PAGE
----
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Iraqi Ibises Settling Down in Central China
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Recently two Iraqi ibis couples settled down in the People's Park of Nanchang, capital city of central China's Jiangxi Province. Shaken by booming guns of war on Iraq, the ibis couples have luckily acquire the sanctuary of the People's Republic of China.

Good Friends Who Have Come a Long Way

The two ibis couples, tall, thin and with beautiful pink feather are, according to staff workers of the park, an endangered bird species in the world mainly dwelling in the Arabian Gulf and Caribbean Sea areas.

The purchase of the birds caused a lot of trouble. In February this year, the Nanchang People's Park got to know from related foreign trade departments that Basra City was anxious to sell them in the hope of finding a "safe home" away from the brewing war on Iraq. After negotiation, the park finally bought the birds at the cost of 20,000 yuan (US$2,416.22) each.

In early March, the birds boarded the flight to China and were transported to the northeast China's port of Tianjin in March 10, a few days before, American and British forces began bombing Iraq. On March 24, they arrived in Nanchang.

Courteous Reception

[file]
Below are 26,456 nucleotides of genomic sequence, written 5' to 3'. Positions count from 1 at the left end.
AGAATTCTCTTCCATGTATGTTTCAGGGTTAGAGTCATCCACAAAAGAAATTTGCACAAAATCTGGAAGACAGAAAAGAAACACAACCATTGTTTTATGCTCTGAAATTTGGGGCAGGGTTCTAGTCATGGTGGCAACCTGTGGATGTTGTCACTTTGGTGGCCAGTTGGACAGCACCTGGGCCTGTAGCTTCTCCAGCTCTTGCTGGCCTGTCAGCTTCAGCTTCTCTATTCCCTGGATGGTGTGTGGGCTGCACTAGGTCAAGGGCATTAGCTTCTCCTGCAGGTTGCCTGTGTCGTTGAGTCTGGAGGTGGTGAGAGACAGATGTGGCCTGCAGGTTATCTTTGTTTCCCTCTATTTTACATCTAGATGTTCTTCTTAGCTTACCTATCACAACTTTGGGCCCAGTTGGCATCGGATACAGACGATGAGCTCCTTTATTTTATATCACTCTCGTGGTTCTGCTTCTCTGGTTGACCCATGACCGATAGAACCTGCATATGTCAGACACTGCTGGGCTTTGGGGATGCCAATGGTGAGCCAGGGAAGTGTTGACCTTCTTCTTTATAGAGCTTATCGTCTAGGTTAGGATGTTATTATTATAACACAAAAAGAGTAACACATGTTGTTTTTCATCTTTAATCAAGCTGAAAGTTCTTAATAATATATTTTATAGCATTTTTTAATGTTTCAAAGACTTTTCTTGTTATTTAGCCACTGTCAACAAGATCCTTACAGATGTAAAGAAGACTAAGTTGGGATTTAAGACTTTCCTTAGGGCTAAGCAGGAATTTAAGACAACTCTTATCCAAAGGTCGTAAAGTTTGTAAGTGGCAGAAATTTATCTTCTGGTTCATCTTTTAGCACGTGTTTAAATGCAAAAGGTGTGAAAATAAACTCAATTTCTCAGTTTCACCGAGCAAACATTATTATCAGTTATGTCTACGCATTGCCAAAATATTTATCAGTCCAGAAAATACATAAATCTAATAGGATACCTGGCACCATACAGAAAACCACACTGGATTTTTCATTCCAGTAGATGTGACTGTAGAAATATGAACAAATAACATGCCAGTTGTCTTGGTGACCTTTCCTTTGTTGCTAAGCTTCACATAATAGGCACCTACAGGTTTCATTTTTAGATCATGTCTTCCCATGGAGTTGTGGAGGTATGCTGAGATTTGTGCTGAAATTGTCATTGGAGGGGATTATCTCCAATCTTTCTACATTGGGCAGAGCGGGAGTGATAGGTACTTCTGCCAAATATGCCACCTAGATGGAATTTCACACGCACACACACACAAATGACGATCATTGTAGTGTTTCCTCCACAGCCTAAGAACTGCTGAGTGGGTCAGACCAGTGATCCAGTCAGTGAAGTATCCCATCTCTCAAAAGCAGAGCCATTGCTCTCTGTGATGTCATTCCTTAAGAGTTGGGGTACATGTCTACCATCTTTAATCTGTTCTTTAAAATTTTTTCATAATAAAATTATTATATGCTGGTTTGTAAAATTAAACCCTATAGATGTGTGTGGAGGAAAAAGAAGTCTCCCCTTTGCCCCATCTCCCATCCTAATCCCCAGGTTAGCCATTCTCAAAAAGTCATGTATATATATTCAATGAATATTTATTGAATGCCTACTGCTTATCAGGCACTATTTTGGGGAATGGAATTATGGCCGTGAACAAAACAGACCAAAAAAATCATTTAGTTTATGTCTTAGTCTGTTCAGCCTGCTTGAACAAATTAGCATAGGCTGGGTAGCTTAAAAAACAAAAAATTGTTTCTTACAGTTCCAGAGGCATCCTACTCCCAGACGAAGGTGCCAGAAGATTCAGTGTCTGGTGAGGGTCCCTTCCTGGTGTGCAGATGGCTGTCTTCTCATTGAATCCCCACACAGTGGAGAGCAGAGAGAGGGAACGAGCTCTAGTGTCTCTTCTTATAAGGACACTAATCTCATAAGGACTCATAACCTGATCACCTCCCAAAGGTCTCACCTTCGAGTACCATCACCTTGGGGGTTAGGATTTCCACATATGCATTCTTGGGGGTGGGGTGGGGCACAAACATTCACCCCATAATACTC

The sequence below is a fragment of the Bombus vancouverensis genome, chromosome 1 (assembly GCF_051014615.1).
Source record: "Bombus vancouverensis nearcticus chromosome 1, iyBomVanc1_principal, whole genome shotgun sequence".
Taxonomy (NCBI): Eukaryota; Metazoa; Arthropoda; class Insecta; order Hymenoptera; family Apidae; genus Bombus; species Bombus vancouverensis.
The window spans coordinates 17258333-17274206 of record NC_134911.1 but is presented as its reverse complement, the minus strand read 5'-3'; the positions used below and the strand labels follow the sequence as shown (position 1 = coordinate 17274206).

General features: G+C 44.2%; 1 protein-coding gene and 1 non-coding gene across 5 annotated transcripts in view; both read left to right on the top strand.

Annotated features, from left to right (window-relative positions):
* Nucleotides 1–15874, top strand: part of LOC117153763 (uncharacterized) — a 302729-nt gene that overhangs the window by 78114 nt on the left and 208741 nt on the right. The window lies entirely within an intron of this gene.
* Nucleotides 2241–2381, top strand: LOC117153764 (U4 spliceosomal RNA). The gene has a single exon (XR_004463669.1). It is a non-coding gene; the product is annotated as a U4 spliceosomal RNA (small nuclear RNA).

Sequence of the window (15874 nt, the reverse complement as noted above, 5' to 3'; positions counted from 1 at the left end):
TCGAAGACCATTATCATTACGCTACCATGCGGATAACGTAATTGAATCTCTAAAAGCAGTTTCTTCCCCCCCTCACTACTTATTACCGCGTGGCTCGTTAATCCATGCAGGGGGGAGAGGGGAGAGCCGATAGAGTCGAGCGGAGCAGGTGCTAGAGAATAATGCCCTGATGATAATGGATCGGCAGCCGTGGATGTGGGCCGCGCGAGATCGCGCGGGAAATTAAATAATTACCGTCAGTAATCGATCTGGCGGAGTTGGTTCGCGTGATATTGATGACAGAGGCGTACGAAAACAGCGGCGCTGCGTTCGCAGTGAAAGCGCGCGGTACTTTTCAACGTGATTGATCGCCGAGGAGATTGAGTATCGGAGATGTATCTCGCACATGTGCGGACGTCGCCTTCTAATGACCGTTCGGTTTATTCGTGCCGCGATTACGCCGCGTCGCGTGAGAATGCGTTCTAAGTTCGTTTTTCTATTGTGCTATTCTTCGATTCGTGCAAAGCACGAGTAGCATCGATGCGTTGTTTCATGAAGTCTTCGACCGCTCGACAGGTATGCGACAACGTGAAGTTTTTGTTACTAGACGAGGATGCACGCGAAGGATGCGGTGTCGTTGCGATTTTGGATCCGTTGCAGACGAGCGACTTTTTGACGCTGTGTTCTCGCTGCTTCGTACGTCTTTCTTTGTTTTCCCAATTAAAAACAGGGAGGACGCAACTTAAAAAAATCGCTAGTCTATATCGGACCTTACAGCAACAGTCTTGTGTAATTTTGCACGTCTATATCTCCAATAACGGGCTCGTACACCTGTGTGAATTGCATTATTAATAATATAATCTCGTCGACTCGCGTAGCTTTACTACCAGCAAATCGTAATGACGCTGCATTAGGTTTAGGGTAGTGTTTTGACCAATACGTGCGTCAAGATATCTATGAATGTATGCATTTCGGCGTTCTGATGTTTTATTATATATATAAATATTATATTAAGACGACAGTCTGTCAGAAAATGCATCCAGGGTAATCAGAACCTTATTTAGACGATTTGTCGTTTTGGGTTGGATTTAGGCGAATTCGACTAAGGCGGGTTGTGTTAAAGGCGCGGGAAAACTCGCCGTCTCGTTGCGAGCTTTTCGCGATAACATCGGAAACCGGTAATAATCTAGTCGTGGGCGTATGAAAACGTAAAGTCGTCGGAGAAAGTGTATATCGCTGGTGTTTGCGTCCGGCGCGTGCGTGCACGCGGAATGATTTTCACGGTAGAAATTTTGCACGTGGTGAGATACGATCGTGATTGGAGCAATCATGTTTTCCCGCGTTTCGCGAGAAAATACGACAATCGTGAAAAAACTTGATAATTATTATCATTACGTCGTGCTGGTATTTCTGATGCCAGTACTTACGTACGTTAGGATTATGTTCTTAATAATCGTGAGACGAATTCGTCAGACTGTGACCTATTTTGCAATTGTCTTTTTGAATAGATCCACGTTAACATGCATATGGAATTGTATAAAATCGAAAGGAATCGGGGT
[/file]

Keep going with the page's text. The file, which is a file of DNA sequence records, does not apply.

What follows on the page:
The Nanchang People's Park has collected 100,000 yuan to build a luxury "house" in European architectural style especially for the ibis couples, according to Zheng Yan, general manager of the park.

There are more than 200 rare species of birds living in the park, such as Indian peacocks, Peruvian pelicans, and east African crowned cranes. "Only the ibis couples are accorded such a courteous reception," said Zheng.

To cater to the birds' taste, date palms and small shrimps are transported especially from east China's Zhejiang Province. Cooked corn is also a favorite food of theirs. "We won't treat them shabbily," promised their keepers.

Mr Liu, telephone operator from the park, has been very busy since the arrival of the birds. "Many citizens call the park, inquiring about the ibises' health and diet." Some citizens even want to adopt or donate money for the birds, Liu added.

Wandering "Refugees"

According to Zheng, the ibis cannot stand any noise. "For example, they have poor appetites as soon as they notice that some construction workers are working near the cages. Once their feet are hurt, the whole body will be infected and they will die later," said Zheng.

Speaking of the war on Iraq, home to the ibises, Zheng was very worried. "Many ibises would become casualties of the war." Spring is the season for ibises to breed, and the war not only hurts existing birds, but also means the end of their line of succession, said Zheng.

(China.org.cn translated by Li Jingrong April 2, 2003)

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